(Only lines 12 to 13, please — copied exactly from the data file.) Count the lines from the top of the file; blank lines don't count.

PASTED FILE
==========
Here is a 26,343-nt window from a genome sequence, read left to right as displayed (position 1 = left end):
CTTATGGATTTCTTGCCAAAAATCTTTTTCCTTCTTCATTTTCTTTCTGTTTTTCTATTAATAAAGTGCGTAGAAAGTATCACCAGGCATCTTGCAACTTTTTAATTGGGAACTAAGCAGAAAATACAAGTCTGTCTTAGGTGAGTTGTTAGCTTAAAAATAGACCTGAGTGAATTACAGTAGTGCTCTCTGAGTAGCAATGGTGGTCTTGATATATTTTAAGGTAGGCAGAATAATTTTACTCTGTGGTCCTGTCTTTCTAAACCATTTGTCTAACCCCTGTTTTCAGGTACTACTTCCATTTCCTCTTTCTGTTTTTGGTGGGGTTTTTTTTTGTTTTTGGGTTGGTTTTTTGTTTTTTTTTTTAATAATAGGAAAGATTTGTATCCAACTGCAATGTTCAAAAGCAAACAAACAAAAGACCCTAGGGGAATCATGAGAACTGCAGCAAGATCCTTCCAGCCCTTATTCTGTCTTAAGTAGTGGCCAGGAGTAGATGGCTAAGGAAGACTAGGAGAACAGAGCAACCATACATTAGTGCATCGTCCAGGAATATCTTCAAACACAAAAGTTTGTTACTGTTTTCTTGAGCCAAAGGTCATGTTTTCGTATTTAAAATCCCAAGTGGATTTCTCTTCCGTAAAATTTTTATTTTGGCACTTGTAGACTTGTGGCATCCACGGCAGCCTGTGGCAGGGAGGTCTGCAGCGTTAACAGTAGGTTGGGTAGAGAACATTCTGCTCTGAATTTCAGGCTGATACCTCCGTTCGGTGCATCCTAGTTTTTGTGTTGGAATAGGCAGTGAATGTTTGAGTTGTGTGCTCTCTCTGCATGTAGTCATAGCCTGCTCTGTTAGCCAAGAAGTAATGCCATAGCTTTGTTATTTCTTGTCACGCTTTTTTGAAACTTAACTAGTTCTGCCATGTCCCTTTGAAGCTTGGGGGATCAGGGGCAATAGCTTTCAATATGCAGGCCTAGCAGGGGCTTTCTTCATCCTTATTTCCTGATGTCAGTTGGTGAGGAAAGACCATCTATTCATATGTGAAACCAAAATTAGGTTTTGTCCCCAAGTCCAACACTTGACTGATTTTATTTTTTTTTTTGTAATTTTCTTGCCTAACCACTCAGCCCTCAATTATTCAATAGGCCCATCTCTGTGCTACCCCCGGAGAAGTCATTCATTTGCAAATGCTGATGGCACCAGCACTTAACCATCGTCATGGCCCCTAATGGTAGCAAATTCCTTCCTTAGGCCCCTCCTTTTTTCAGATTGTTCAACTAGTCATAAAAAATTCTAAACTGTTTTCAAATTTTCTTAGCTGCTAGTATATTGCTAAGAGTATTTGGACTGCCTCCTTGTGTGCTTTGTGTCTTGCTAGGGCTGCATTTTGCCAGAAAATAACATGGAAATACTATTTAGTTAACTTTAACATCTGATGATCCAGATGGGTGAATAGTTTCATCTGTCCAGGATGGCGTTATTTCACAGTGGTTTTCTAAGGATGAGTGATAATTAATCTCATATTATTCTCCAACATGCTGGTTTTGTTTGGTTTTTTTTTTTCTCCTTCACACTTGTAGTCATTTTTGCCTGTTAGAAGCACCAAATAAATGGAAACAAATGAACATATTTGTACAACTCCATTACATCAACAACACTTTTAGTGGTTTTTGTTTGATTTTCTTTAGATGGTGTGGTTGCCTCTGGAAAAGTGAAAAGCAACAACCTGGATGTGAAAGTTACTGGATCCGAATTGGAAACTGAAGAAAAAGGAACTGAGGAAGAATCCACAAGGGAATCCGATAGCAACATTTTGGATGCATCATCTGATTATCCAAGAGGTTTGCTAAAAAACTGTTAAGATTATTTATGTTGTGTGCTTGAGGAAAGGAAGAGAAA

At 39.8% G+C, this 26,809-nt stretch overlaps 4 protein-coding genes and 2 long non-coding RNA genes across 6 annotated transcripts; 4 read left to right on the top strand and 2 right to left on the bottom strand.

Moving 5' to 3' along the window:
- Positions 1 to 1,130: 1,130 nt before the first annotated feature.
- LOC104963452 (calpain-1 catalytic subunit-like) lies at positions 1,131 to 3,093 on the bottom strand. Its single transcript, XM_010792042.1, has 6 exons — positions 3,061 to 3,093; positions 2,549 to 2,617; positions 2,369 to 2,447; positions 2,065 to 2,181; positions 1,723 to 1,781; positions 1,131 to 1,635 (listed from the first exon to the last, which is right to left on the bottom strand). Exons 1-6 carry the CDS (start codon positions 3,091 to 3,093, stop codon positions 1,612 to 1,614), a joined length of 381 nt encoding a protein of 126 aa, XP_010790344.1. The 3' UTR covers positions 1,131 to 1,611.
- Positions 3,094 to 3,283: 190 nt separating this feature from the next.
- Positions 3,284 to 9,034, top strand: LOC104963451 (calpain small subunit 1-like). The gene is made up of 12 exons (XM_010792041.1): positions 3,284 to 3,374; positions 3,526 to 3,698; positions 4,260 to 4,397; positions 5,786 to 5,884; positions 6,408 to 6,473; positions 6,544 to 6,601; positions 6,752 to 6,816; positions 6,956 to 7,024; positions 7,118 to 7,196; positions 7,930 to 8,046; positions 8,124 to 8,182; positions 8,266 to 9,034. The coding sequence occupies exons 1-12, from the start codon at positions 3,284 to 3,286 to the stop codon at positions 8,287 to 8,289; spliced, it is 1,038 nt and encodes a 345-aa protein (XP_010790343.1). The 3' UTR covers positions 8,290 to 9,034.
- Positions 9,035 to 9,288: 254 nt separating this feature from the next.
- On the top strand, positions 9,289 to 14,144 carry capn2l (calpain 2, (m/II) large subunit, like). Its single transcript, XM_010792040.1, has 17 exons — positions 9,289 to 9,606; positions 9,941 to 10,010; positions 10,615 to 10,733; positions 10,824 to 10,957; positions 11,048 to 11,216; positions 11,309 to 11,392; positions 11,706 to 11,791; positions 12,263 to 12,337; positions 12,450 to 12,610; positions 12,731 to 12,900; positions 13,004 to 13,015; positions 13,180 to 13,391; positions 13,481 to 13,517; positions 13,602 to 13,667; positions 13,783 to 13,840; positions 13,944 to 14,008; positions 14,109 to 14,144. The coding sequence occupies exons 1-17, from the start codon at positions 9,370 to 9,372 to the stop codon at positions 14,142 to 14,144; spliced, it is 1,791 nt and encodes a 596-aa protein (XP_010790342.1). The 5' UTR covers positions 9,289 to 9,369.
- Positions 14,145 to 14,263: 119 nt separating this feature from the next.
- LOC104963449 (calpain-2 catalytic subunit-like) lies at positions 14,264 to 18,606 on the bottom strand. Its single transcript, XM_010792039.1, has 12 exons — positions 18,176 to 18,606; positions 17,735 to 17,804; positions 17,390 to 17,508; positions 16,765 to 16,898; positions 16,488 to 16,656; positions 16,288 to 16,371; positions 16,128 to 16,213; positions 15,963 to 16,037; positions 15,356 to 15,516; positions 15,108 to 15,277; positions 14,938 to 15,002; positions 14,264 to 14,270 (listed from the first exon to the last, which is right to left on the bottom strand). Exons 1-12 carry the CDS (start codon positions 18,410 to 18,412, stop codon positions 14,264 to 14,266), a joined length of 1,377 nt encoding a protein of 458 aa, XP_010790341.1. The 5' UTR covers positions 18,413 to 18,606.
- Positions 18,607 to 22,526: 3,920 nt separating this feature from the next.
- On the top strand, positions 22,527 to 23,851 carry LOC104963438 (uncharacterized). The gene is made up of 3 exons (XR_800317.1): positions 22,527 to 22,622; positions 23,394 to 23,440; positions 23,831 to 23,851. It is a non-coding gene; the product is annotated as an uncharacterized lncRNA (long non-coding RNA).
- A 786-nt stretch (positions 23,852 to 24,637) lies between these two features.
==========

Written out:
- LOC104963449 (calpain-2 catalytic subunit-like) lies at positions 14,264 to 18,606 on the bottom strand. Its single transcript, XM_010792039.1, has 12 exons — positions 18,176 to 18,606; positions 17,735 to 17,804; positions 17,390 to 17,508; positions 16,765 to 16,898; positions 16,488 to 16,656; positions 16,288 to 16,371; positions 16,128 to 16,213; positions 15,963 to 16,037; positions 15,356 to 15,516; positions 15,108 to 15,277; positions 14,938 to 15,002; positions 14,264 to 14,270 (listed from the first exon to the last, which is right to left on the bottom strand). Exons 1-12 carry the CDS (start codon positions 18,410 to 18,412, stop codon positions 14,264 to 14,266), a joined length of 1,377 nt encoding a protein of 458 aa, XP_010790341.1. The 5' UTR covers positions 18,413 to 18,606.
- Positions 18,607 to 22,526: 3,920 nt separating this feature from the next.